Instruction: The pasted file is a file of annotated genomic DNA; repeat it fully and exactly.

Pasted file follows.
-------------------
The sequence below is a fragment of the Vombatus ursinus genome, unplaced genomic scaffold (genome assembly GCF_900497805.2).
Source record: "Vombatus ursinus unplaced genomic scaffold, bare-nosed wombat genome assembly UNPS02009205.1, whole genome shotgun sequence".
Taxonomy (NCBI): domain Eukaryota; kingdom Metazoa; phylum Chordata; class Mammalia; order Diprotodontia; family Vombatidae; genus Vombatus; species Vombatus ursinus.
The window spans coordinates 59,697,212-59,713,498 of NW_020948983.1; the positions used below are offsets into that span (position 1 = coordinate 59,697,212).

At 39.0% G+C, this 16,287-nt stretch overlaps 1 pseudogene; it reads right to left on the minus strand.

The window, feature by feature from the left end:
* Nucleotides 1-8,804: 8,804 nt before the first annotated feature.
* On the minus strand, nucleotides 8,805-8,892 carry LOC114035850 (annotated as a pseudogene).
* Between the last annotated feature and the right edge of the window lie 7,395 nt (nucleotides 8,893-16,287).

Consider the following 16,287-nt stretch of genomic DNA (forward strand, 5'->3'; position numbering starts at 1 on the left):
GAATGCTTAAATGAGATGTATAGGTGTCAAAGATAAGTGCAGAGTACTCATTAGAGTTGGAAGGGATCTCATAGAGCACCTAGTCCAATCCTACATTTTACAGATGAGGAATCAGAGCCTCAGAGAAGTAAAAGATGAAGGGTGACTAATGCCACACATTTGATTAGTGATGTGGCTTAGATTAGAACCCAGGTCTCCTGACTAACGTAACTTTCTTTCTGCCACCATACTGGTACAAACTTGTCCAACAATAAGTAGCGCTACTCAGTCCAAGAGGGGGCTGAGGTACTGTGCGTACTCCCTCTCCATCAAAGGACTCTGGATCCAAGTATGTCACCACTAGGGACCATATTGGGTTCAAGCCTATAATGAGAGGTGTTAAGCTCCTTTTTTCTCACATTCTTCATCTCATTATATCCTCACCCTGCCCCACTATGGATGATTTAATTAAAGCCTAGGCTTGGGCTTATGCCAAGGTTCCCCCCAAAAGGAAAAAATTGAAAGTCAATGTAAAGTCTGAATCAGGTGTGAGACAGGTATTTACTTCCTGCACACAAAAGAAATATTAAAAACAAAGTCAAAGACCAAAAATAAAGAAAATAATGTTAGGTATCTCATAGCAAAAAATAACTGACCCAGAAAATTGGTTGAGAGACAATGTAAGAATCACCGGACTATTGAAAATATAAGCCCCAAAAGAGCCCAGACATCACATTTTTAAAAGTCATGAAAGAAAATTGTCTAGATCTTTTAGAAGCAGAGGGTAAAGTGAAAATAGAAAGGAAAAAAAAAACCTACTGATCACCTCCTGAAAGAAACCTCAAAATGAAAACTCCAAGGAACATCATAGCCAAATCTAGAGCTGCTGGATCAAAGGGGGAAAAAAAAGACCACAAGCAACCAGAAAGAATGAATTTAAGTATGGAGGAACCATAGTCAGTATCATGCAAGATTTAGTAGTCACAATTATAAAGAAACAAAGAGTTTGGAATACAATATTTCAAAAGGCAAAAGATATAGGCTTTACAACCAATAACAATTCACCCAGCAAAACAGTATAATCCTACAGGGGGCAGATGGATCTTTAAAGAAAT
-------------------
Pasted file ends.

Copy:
The sequence below is a fragment of the Vombatus ursinus genome, unplaced genomic scaffold (genome assembly GCF_900497805.2).
Source record: "Vombatus ursinus unplaced genomic scaffold, bare-nosed wombat genome assembly UNPS02009205.1, whole genome shotgun sequence".
Taxonomy (NCBI): domain Eukaryota; kingdom Metazoa; phylum Chordata; class Mammalia; order Diprotodontia; family Vombatidae; genus Vombatus; species Vombatus ursinus.
The window spans coordinates 59,697,212-59,713,498 of NW_020948983.1; the positions used below are offsets into that span (position 1 = coordinate 59,697,212).

At 39.0% G+C, this 16,287-nt stretch overlaps 1 pseudogene; it reads right to left on the minus strand.

The window, feature by feature from the left end:
* Nucleotides 1-8,804: 8,804 nt before the first annotated feature.
* On the minus strand, nucleotides 8,805-8,892 carry LOC114035850 (annotated as a pseudogene).
* Between the last annotated feature and the right edge of the window lie 7,395 nt (nucleotides 8,893-16,287).

Consider the following 16,287-nt stretch of genomic DNA (forward strand, 5'->3'; position numbering starts at 1 on the left):
GAATGCTTAAATGAGATGTATAGGTGTCAAAGATAAGTGCAGAGTACTCATTAGAGTTGGAAGGGATCTCATAGAGCACCTAGTCCAATCCTACATTTTACAGATGAGGAATCAGAGCCTCAGAGAAGTAAAAGATGAAGGGTGACTAATGCCACACATTTGATTAGTGATGTGGCTTAGATTAGAACCCAGGTCTCCTGACTAACGTAACTTTCTTTCTGCCACCATACTGGTACAAACTTGTCCAACAATAAGTAGCGCTACTCAGTCCAAGAGGGGGCTGAGGTACTGTGCGTACTCCCTCTCCATCAAAGGACTCTGGATCCAAGTATGTCACCACTAGGGACCATATTGGGTTCAAGCCTATAATGAGAGGTGTTAAGCTCCTTTTTTCTCACATTCTTCATCTCATTATATCCTCACCCTGCCCCACTATGGATGATTTAATTAAAGCCTAGGCTTGGGCTTATGCCAAGGTTCCCCCCAAAAGGAAAAAATTGAAAGTCAATGTAAAGTCTGAATCAGGTGTGAGACAGGTATTTACTTCCTGCACACAAAAGAAATATTAAAAACAAAGTCAAAGACCAAAAATAAAGAAAATAATGTTAGGTATCTCATAGCAAAAAATAACTGACCCAGAAAATTGGTTGAGAGACAATGTAAGAATCACCGGACTATTGAAAATATAAGCCCCAAAAGAGCCCAGACATCACATTTTTAAAAGTCATGAAAGAAAATTGTCTAGATCTTTTAGAAGCAGAGGGTAAAGTGAAAATAGAAAGGAAAAAAAAAACCTACTGATCACCTCCTGAAAGAAACCTCAAAATGAAAACTCCAAGGAACATCATAGCCAAATCTAGAGCTGCTGGATCAAAGGGGGAAAAAAAAGACCACAAGCAACCAGAAAGAATGAATTTAAGTATGGAGGAACCATAGTCAGTATCATGCAAGATTTAGTAGTCACAATTATAAAGAAACAAAGAGTTTGGAATACAATATTTCAAAAGGCAAAAGATATAGGCTTTACAACCAATAACAATTCACCCAGCAAAACAGTATAATCCTACAGGGGGCAGATGGATCTTTAAAGAAAT